Carvin Jones: An American Blues Guitar Virtuoso
April 6, 2011 by Paul Heller
Blues You Can Use From the Desert Southwest – Every once in a while, you run across something that is just astonishing, something that you’d never expect to find. For this writer, that “something” is bluesman Carvin Jones, who has long been the pride of Phoenix, Arizona and has over time become a familiar and welcome face on the European concert circuit.
Carvin moved from his hometown of Lufkin, Texas to Phoenix in the early 1990s. He may have told Phoenix New Times that he just needed a change of scenery, but in an exclusive interview with Lunch magazine, he admitted that it was a breakup with his girlfriend (and his desire not to be on her yo-yo string) that sent him and his Stratocaster to the desert Southwest.
Carvin was recommended to me by a veteran bass player named John Gibson when I asked him what sort of music scene there was to be had in the Valley of the Sun. He asked me what I was into; the answer was (and is) blues. He bluntly asked, “Do you like that Stevie Ray shit?” I cocked my head at him, the way a dog does when it tries to look through a chain-link fence.
“You know,” John said. “That Jimi Hendrix shit. You like that?”
I was flummoxed. Surely, I replied, you aren’t telling me that there’s someone in this town that can play like Jimi Hendrix or Stevie Ray Vaughn (suppressing the instinctive urge to chastise him for referring to their music as “shit”). He said yes, there was such a player, Carvin Jones. He told me to check him out at a little dive bar called Joe’s Grotto on any Wednesday night – that was just the bar closest to John’s house. Carvin plays seven nights a week. The following Wednesday, I did.
Carvin was there, setting up his amps, a pair of Fender tweeds with three 10″ speakers apiece. When he was satisfied that everything was ready, he went around to the customers (the place was packed, on a Wednesday, which seemed odd) to ask if anyone had any requests. As a matter of fact, I did, one that I thought would make or break someone who would be so bold as to play the music of the Gods.
“Killing floor,” was all I said – a staple of Jimi Hendrix‘s live act, whose rendition has been described by Eric Clapton as being “technically impossible“.
With no hesitation, he responded, “What version?”
I went for the throat: “Monterrey Pop.” Carvin nodded and went on to the next table, soliciting songs as his rhythm section got their act together.
He opened with it. I could not get my jaw to close for the rest of the night. Before he was done, he would tear apart Texas Flood as well, and Purple Haze, which he ended by placing his Strat face down and booting it across the stage floor into the wall, where it ended the song in perfect time.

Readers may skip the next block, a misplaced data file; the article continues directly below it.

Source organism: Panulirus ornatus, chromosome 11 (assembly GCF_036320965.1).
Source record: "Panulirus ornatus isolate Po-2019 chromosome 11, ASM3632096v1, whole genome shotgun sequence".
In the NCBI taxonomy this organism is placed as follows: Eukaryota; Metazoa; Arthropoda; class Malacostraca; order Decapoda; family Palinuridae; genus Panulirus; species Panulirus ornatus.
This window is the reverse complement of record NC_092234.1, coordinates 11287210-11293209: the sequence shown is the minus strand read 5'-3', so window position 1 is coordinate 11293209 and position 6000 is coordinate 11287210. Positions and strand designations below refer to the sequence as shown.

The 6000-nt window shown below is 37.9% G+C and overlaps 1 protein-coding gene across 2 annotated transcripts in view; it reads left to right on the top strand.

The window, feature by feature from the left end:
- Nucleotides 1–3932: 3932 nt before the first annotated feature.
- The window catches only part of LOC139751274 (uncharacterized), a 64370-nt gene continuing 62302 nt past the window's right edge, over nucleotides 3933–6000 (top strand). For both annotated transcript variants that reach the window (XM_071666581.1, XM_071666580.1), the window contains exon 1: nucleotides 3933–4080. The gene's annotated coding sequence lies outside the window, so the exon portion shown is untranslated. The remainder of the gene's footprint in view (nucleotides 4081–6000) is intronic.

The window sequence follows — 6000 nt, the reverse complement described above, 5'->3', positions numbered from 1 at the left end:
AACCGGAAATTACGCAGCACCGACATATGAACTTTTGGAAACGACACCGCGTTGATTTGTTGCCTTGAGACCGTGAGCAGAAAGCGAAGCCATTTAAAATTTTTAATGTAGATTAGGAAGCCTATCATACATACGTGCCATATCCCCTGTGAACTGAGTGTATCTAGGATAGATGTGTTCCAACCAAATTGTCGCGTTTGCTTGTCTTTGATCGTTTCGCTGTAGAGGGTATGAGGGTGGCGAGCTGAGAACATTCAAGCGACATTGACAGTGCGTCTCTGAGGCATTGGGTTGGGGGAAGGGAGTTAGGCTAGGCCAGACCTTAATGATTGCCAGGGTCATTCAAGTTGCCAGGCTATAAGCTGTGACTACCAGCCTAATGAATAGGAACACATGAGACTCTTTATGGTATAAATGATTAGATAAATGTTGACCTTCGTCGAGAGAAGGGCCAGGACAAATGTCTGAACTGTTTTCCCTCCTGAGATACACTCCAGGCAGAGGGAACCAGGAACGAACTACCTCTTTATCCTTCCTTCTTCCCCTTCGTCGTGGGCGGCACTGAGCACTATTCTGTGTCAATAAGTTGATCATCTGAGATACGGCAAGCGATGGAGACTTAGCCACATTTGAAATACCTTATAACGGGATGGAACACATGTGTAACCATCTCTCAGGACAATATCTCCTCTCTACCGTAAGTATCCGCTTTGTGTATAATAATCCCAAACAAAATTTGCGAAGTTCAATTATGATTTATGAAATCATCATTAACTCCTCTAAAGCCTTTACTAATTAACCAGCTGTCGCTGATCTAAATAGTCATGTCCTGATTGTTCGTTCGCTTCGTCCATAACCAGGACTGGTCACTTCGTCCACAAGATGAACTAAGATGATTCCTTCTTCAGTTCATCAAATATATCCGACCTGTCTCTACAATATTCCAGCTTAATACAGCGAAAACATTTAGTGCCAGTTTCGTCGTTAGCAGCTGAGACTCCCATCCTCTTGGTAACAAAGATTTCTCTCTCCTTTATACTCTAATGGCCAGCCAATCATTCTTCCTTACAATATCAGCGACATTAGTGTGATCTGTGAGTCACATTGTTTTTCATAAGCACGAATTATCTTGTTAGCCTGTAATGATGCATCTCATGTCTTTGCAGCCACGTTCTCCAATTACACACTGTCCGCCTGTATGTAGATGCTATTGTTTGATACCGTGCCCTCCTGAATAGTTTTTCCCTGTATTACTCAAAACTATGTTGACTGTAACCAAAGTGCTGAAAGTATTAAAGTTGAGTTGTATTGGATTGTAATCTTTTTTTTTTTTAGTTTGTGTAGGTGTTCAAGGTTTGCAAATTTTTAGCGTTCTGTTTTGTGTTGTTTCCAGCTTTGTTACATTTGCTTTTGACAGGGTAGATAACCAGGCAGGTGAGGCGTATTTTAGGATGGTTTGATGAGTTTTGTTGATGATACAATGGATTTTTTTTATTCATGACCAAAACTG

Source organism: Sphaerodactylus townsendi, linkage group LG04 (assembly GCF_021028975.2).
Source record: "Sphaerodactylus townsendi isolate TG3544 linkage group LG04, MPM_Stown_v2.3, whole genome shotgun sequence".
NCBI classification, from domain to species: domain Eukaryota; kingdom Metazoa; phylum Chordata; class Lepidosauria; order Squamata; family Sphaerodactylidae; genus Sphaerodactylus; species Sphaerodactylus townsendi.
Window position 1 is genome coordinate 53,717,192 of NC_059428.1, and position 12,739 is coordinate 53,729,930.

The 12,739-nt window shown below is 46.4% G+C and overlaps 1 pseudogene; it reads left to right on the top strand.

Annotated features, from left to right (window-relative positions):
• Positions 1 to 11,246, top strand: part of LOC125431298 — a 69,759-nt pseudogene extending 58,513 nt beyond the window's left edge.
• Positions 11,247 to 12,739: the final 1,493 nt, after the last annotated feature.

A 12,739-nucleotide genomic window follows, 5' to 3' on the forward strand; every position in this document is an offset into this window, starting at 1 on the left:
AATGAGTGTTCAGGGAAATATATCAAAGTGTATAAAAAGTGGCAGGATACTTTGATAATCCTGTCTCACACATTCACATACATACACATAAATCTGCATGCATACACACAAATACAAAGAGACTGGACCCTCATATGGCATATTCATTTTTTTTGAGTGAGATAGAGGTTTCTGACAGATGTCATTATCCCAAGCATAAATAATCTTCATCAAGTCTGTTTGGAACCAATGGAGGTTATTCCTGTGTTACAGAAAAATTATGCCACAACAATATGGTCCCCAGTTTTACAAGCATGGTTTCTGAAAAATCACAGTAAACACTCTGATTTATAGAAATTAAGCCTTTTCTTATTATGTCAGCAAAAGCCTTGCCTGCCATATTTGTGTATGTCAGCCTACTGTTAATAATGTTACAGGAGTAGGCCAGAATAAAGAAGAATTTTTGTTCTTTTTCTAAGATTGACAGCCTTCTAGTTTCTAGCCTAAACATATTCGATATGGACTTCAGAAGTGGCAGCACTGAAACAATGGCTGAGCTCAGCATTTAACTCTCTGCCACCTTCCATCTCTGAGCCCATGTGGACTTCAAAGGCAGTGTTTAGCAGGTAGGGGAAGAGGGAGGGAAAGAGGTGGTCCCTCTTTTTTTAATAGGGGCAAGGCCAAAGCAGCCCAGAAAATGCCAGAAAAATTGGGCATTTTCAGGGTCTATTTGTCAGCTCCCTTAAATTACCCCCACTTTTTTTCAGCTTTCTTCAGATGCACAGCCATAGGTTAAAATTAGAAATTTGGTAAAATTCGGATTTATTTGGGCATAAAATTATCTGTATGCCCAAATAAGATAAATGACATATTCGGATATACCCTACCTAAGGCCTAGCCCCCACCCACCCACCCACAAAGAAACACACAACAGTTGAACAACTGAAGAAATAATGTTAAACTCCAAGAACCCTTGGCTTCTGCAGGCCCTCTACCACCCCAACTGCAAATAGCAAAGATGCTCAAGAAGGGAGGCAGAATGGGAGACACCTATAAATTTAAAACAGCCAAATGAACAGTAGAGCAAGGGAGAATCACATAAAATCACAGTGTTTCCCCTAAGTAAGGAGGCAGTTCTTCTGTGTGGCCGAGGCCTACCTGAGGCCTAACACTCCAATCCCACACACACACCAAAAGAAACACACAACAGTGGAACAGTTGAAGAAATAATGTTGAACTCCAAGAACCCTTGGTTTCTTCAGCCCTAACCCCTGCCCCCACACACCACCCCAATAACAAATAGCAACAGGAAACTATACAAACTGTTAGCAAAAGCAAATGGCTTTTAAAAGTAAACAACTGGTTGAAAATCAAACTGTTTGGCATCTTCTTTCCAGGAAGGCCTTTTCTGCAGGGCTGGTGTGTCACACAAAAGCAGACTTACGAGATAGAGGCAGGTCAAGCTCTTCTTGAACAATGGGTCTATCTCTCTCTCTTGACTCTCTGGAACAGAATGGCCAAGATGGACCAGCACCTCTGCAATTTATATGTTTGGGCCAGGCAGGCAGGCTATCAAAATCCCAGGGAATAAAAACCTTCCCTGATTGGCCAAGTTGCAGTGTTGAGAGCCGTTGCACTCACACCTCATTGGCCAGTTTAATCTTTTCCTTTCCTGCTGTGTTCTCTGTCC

Growing up, Carvin’s influences were rooted in classic blues. His grandfather listened to records by B.B. King, Albert King and Freddy King. He has no problem venturing out of his chosen genre. From Creedence and Joe Walsh to Black Sabbath and the Rolling Stones, Carvin will go anywhere that guitarists before him have gone. His own material consists of classically styled blues, but always upbeat, and always full of that timeless Strat vibe. He is a true virtuoso, playing so fast on Machine Gun that his hand becomes a blur, eliciting the same visual effect as does a hummingbird’s wing.
It’s not just that Carvin plays like the masters from which he derived his craft; he gets their tone, too. He’s also the consummate showman, with a Buddy Guy-like propensity for wandering off into the crowd during songs, leaning his back against the back of a stunned patron while ripping through his blues licks. Nobody wants to go on after watching him pave over his audience – nobody.
Over the course of the past decade, the man from Phoenix by way of Lufkin has become quite a presence in Europe. His is practically a household name in France, Germany, Italy and London. Two of his CDs are live recordings from those swings through the old country.
The one flaw in Carvin’s game is his voice, worn hoarse from playing night after night after night, a distinguishing feature at this point. It didn’t keep Guitar Magazine from ranking him in the top 50 best blues guitarists of all time, giving themodern day greats something to strive for. Anyone who has a chance to see The Carvinator, on this side of the pond or the other, will get considerably more than the price of admission. They’ll get to hear, and feel, a sound that many people of believed to be dead and gone.